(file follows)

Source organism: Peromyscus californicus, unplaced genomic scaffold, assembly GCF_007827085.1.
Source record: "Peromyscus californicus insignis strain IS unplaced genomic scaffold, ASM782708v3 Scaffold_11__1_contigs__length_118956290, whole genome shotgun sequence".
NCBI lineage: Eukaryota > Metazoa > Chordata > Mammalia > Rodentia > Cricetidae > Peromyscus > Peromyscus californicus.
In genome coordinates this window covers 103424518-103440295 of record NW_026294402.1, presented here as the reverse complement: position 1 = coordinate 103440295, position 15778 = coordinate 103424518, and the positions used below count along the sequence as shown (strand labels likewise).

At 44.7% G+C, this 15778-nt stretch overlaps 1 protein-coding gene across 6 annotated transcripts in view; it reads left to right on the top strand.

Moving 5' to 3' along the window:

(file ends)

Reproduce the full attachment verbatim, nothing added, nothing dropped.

Source organism: Peromyscus californicus, unplaced genomic scaffold, assembly GCF_007827085.1.
Source record: "Peromyscus californicus insignis strain IS unplaced genomic scaffold, ASM782708v3 Scaffold_11__1_contigs__length_118956290, whole genome shotgun sequence".
NCBI lineage: Eukaryota > Metazoa > Chordata > Mammalia > Rodentia > Cricetidae > Peromyscus > Peromyscus californicus.
In genome coordinates this window covers 103424518-103440295 of record NW_026294402.1, presented here as the reverse complement: position 1 = coordinate 103440295, position 15778 = coordinate 103424518, and the positions used below count along the sequence as shown (strand labels likewise).

At 44.7% G+C, this 15778-nt stretch overlaps 1 protein-coding gene across 6 annotated transcripts in view; it reads left to right on the top strand.

Moving 5' to 3' along the window: